Accessibility of Museum Collections for Visitors with Disability: A Case of Three Selected Museum in Addis Ababa

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Addis Abeba Universty


Throughout the world, the cultural and educational roles of museums are growing. But many museums do not carefully consider people with disabilities as their visitors, for their buildings and communication accessibilities are very limited in designing museums for all people. However, in this regard, the overall conditions of the Ethiopian museums are hardly studied. Having this in mind, this study adopted case study research design and explored three museums found in Addis Ababa, namely Ethiopian National Museum, Institute of Ethiopian Studies Museum and Addis Ababa Museum, in relation to their accessibilities to disabled visitors, and compliance with universal design principles targeting disabled museum visitors. To this end, the research employed a multi-method approach to gather appropriate data, including site survey /observation, interviewing, photographing, analysis of secondary sources directed at gathering facts regarding the experiences and viewpoints of existing museum visitors with disabilities, and museum professionals; multiple aspects of disability access, such as physical accessibility, inclusive exhibition design, and communication accessibility in each selected museum. Consequently, the findings of the research show that the three museums comply reasonably well when it comes to approachability of their buildings. On the other hand, the findings of this study reveal that the facilities and services provided by the three museums investigated were not designed to benefit people with disabilities. The result of the study also shows that the physical contexts of the three museums’ exhibition spaces are not well planned and constructed to satisfy people with disability in terms of learning with convenience. In addition, the research found that the three museums investigated are not fully inclusive in creating a place and environment where the disabled visitors can access museum objects for several purposes, including education. For instance, none of the three museums have provisions for communication in sign language, Braille, tactile representations of some objects to make learning easier for hearing impaired and visually impaired visitors respectively. Thus, the research concludes that the three museums investigated are below average in light of fulfilling the requirements of accessibility guidelines, and being compliant with the Principle of Universal Design. Finally, this research recommends that the stated three museums and their stakeholders should carefully consider what they can do within their own limitations for disabled museum visitors to make each museum ameliorate its physical and communication barriers for disabled visitors and be inclusive. In addition, it is suggested that the three museums should adopt universal design principles, particularly as they relate to accessibility and usability requirements while retrofitting the existing ones.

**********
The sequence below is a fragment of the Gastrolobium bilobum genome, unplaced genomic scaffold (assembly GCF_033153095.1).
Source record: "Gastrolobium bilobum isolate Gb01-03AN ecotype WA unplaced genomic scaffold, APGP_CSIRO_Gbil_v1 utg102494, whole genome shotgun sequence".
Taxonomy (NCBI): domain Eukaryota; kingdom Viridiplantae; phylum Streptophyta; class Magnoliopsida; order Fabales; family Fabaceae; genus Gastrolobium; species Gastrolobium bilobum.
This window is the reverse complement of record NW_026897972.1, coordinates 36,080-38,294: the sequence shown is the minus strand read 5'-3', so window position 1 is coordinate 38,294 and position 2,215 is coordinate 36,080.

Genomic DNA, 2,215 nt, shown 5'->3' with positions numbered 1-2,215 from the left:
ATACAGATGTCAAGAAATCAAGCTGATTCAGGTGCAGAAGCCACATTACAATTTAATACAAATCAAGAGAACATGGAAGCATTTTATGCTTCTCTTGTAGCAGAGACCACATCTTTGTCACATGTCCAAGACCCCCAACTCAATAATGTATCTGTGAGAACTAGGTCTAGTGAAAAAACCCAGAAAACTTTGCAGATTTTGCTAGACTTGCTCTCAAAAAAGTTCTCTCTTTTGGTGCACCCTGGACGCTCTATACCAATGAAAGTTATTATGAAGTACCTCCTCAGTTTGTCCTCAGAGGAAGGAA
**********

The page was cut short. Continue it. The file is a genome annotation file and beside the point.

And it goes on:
Cultural, Educational, Roles of Museums